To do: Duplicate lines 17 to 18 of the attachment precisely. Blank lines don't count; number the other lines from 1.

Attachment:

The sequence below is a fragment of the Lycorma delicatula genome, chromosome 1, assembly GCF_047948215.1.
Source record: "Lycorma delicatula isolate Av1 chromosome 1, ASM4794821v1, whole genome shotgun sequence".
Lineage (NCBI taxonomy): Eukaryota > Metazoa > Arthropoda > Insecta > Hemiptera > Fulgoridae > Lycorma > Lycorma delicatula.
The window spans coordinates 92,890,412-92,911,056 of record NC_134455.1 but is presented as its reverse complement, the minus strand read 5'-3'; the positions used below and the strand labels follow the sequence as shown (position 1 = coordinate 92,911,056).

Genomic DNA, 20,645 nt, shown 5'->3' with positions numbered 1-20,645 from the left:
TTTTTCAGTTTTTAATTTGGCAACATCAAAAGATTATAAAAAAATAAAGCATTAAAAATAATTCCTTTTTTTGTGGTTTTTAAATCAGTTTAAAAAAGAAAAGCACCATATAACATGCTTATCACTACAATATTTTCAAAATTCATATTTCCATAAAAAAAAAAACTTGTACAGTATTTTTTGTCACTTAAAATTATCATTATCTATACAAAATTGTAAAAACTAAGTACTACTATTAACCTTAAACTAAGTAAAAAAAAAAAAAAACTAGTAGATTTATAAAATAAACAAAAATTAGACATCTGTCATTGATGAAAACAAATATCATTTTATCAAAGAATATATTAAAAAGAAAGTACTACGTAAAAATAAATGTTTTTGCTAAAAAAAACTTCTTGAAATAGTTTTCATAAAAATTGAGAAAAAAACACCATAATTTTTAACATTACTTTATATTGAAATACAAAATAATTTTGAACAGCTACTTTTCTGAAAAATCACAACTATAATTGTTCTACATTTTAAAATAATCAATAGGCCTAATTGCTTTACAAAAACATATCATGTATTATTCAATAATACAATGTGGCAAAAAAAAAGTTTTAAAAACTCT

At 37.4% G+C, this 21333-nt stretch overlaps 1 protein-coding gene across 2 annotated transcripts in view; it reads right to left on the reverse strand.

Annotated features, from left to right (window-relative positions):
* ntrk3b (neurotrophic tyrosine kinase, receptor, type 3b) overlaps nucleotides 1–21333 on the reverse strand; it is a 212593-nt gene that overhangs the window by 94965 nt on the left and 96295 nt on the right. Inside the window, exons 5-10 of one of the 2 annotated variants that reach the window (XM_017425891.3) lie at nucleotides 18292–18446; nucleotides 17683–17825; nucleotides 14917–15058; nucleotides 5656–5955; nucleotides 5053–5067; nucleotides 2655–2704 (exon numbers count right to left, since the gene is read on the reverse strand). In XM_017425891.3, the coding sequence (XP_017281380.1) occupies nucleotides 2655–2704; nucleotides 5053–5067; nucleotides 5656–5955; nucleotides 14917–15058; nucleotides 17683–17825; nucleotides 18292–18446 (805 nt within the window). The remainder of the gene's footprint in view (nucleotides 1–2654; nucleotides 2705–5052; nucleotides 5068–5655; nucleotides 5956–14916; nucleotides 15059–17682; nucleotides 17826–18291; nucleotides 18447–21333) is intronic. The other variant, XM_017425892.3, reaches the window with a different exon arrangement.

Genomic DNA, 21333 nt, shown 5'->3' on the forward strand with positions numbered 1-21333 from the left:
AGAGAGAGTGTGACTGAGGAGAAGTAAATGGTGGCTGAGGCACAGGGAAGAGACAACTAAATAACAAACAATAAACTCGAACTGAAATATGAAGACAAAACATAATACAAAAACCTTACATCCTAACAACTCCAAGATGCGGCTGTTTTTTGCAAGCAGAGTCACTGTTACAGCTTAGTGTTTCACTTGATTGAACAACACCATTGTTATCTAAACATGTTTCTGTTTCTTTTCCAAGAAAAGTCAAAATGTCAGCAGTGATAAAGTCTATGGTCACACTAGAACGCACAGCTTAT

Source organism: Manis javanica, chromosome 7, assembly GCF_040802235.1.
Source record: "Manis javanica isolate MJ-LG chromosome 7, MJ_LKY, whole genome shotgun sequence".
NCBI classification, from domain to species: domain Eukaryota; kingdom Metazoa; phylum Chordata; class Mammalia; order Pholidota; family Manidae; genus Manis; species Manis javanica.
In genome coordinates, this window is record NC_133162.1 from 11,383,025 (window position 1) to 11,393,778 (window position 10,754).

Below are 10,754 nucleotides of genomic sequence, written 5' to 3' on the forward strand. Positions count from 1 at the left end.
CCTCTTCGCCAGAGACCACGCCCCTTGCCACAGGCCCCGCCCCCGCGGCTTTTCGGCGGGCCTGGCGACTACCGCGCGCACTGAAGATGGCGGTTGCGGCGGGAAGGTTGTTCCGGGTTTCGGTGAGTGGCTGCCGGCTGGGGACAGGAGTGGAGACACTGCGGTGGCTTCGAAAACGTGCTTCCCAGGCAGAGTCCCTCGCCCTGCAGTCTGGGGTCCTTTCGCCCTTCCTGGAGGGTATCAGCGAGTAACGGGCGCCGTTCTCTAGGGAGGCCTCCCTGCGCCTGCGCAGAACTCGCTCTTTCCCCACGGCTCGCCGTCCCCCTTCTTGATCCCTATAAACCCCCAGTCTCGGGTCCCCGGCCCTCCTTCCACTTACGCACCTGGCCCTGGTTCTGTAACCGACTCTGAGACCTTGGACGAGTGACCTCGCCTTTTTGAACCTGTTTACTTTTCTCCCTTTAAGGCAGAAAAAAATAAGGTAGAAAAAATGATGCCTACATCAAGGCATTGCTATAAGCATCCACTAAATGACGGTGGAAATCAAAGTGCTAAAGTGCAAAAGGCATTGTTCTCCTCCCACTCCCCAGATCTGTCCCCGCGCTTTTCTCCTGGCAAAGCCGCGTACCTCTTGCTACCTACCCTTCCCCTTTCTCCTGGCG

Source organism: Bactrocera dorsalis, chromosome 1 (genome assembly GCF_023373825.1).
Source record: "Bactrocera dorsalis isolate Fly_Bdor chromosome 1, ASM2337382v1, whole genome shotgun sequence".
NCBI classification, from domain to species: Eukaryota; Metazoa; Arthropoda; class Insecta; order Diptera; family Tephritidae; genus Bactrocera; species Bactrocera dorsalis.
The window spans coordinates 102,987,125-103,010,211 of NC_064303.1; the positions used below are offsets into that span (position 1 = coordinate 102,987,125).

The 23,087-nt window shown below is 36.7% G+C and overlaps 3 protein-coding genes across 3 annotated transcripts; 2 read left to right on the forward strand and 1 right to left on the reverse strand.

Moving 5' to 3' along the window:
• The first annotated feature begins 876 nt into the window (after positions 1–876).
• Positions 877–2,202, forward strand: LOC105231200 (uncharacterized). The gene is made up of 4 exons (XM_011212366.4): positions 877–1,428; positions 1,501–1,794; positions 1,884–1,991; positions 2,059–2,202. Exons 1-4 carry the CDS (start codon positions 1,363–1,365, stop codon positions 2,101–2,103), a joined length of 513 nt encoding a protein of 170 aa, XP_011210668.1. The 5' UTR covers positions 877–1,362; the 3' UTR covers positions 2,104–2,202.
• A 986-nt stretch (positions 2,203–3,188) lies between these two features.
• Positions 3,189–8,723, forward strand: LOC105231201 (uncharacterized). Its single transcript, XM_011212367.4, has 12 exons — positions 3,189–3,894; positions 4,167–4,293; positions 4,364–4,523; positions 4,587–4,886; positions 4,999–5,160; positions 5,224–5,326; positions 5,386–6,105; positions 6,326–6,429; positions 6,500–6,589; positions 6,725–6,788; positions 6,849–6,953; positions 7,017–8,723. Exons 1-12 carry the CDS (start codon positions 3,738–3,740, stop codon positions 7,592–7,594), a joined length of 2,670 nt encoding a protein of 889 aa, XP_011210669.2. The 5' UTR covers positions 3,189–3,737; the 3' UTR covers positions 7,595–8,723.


CCTCTTCGCCAGAGACCACGCCCCTTGCCACAGGCCCCGCCCCCGCGGCTTTTCGGCGGGCCTGGCGACTACCGCGCGCACTGAAGATGGCGGTTGCGGCGGGAAGGTTGTTCCGGGTTTCGGTGAGTGGCTGCCGGCTGGGGACAGGAGTGGAGACACTGCGGTGGCTTCGAAAACGTGCTTCCCAGGCAGAGTCCCTCGCCCTGCAGTCTGGGGTCCTTTCGCCCTTCCTGGAGGGTATCAGCGAGTAACGGGCGCCGTTCTCTAGGGAGGCCTCCCTGCGCCTGCGCAGAACTCGCTCTTTCCCCACGGCTCGCCGTCCCCCTTCTTGATCCCTATAAACCCCCAGTCTCGGGTCCCCGGCCCTCCTTCCACTTACGCACCTGGCCCTGGTTCTGTAACCGACTCTGAGACCTTGGACGAGTGACCTCGCCTTTTTGAACCTGTTTACTTTTCTCCCTTTAAGGCAGAAAAAAATAAGGTAGAAAAAATGATGCCTACATCAAGGCATTGCTATAAGCATCCACTAAATGACGGTGGAAATCAAAGTGCTAAAGTGCAAAAGGCATTGTTCTCCTCCCACTCCCCAGATCTGTCCCCGCGCTTTTCTCCTGGCAAAGCCGCGTACCTCTTGCTACCTACCCTTCCCCTTTCTCCTGGCG

Source organism: Bactrocera dorsalis, chromosome 1 (genome assembly GCF_023373825.1).